Meet Christina Uss, avid reader, bicycle rider, and author. Christina has written about bicycling for magazines and newspapers, and now she is releasing her first fictional novel called The Adventures of a Girl Called Bicycle. Having done bike tours in beautiful places like Yellowstone and Yosemite and riding across the country multiple times, Christina is definitely someone we wanted to interview. Read on to learn more about Christina's biking experiences and her novel!
Bicycling has always been a part of your life. What is your first memory that includes a bicycle?
I remember when my parents took me to pick out my first bike at the local bike shop. The one I chose was orange with a banana seat and a handlebar basket with three plastic flowers on the front, the only one of its kind on display. My next memories are all of falling off it a lot when my mom taught me to ride. But once I got the hang of it—zoom!—I went all over my little neighborhood.
Before you wrote The Adventures of a Girl Called Bicycle you wrote for newspapers and magazines about biking. What was one of your favorite pieces?
I am partial to the first piece I ever had accepted for publication. It was entitled, "Why My Mom (and Yours) Should Not Worry About Our Bike Tours" and it was published in Adventure Cyclist magazine (https://www.adventurecycling.org/sites/default/assets/resources/momworry.pdf). I'd asked the Adventure Cycling Association if they had any material I could send my mom so she wouldn't worry when I went on a self-supported bike trip with a friend from Vancouver to Tijuana, and they said sadly, no, but if I wanted to write something they'd like to see it. After I finished that fabulous journey, I wrote down a few notes I thought would convince moms everywhere that bike trips are a good thing, sent it to Adventure Cycling, and this article was the result. I hope it helped more cyclists with nervous families find support for their adventure plans!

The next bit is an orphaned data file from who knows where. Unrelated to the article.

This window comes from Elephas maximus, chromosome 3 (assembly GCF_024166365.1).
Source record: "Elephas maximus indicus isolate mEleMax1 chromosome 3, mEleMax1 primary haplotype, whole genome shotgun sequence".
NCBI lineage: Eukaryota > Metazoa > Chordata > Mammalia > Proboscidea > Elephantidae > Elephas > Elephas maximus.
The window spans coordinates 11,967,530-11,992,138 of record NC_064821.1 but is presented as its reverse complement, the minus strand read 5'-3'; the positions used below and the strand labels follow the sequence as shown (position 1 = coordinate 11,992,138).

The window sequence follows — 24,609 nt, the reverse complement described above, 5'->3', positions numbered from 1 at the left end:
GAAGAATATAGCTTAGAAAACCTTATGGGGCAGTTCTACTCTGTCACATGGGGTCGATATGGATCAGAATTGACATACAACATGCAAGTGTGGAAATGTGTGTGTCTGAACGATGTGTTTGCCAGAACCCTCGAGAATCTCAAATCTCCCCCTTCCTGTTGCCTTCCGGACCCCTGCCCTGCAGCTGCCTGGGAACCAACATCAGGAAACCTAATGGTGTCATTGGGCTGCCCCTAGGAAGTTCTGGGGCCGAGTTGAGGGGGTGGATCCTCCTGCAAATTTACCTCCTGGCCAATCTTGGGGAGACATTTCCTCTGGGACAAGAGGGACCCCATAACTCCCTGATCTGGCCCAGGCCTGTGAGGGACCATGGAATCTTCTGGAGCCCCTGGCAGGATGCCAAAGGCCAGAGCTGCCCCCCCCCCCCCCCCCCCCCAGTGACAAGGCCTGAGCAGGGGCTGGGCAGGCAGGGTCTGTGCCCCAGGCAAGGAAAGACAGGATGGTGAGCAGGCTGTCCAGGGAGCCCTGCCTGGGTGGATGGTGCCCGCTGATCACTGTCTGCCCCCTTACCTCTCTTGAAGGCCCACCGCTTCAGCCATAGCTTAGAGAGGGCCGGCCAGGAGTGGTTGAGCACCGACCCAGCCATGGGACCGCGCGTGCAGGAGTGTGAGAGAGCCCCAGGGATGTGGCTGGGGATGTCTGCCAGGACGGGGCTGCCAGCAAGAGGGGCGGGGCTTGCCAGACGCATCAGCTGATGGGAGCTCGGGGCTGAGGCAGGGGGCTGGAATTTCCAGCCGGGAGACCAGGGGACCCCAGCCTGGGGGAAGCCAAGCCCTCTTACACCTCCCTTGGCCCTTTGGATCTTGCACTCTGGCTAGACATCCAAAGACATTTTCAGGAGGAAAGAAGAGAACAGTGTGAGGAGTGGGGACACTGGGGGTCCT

After writing for magazines and newspapers, was it exciting to have your own novel published?
SO exciting! I was always constrained when writing for magazines and newspapers by how many words I could use and short deadlines. Writing my novel felt so freeing—I could create any characters I wanted, send them anywhere I wanted, and make sure they got to eat all kinds of really yummy food in the process.
What inspired you to create the main character Bicycle? Why is her name Bicycle?
It all began with the title. My husband was joking around about how I'd someday write a children's book, and when I challenged him to tell me the title of this imaginary book, he announced, "It'll be called 'The Adventures of a Girl Called Bicycle.'" My eyes got wide and I jumped out of my chair and shouted, "Hold everything—I DO want to write that book! Why is she called Bicycle? What are her adventures? Wait, I think she rides her bike across the United States. Excuse me." I ran upstairs, opened a file on my computer, and started the story right then.
You rode across the country twice! How old were you when you did that?
I was twenty-two when I rode from Washington, D.C., to San Francisco, and I was twenty-eight when I rode from Vancouver, British Columbia, to Tijuana, Mexico. What emotions went through your head? Every emotion you can imagine!: I was excited and optimistic, terrified and exhausted and wanting to give up, stunned by the beauty of our country, grateful for the kindness of people everywhere, and proud of what my bike and I could accomplish together. And hungry, always hungry!
You used to do bicycle tours all over the country. What was your favorite place to see? Any good stories?
That was the best job. I have so many favorites, it's hard to choose— I can narrow it down by saying how much I loved visiting our National Parks by bicycle, especially Glacier, Yellowstone, Yosemite, Zion and Bryce.
I have oodles of good stories and silly memories. I remember on one tour donning a plastic grizzly-bear mask. I had tour guests in Canada who were disappointed they hadn't seen a bear on their trip so I jumped out from behind our support van, growling and giggling, at the top of a mountain pass to surprise my guests . . . and realized, instead, I'd just jumped out and scared the wits out of some random cyclists who were not part of my tour. I was so embarrassed, I jumped back behind the van and hid rather than try to explain myself. I hope I didn't scar those poor Canadians for life from pedaling up any more mountain passes.
You are a mother of twins; How do you get them off their digital devices and outside? How can other parents encourage their kids to bike more often?